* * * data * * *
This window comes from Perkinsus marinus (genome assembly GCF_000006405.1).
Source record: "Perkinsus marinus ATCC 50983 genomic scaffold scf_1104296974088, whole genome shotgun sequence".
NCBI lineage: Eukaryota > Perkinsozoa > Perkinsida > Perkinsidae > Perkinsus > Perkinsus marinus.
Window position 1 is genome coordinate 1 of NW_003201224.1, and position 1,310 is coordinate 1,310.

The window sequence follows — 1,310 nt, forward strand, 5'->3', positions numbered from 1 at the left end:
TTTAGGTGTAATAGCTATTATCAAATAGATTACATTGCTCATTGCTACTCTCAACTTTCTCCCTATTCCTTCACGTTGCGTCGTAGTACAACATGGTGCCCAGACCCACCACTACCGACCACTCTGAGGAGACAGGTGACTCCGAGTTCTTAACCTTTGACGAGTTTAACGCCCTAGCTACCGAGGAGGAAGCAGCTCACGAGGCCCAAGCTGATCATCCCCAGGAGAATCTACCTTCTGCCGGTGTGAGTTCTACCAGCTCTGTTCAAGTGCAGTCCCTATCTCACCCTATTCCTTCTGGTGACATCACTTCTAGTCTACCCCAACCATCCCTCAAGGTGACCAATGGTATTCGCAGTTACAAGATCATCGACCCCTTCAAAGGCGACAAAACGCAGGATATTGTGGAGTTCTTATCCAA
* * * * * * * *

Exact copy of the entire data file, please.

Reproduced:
This window comes from Perkinsus marinus (genome assembly GCF_000006405.1).
Source record: "Perkinsus marinus ATCC 50983 genomic scaffold scf_1104296974088, whole genome shotgun sequence".
NCBI lineage: Eukaryota > Perkinsozoa > Perkinsida > Perkinsidae > Perkinsus > Perkinsus marinus.
Window position 1 is genome coordinate 1 of NW_003201224.1, and position 1,310 is coordinate 1,310.

The window sequence follows — 1,310 nt, forward strand, 5'->3', positions numbered from 1 at the left end:
TTTAGGTGTAATAGCTATTATCAAATAGATTACATTGCTCATTGCTACTCTCAACTTTCTCCCTATTCCTTCACGTTGCGTCGTAGTACAACATGGTGCCCAGACCCACCACTACCGACCACTCTGAGGAGACAGGTGACTCCGAGTTCTTAACCTTTGACGAGTTTAACGCCCTAGCTACCGAGGAGGAAGCAGCTCACGAGGCCCAAGCTGATCATCCCCAGGAGAATCTACCTTCTGCCGGTGTGAGTTCTACCAGCTCTGTTCAAGTGCAGTCCCTATCTCACCCTATTCCTTCTGGTGACATCACTTCTAGTCTACCCCAACCATCCCTCAAGGTGACCAATGGTATTCGCAGTTACAAGATCATCGACCCCTTCAAAGGCGACAAAACGCAGGATATTGTGGAGTTCTTATCCAA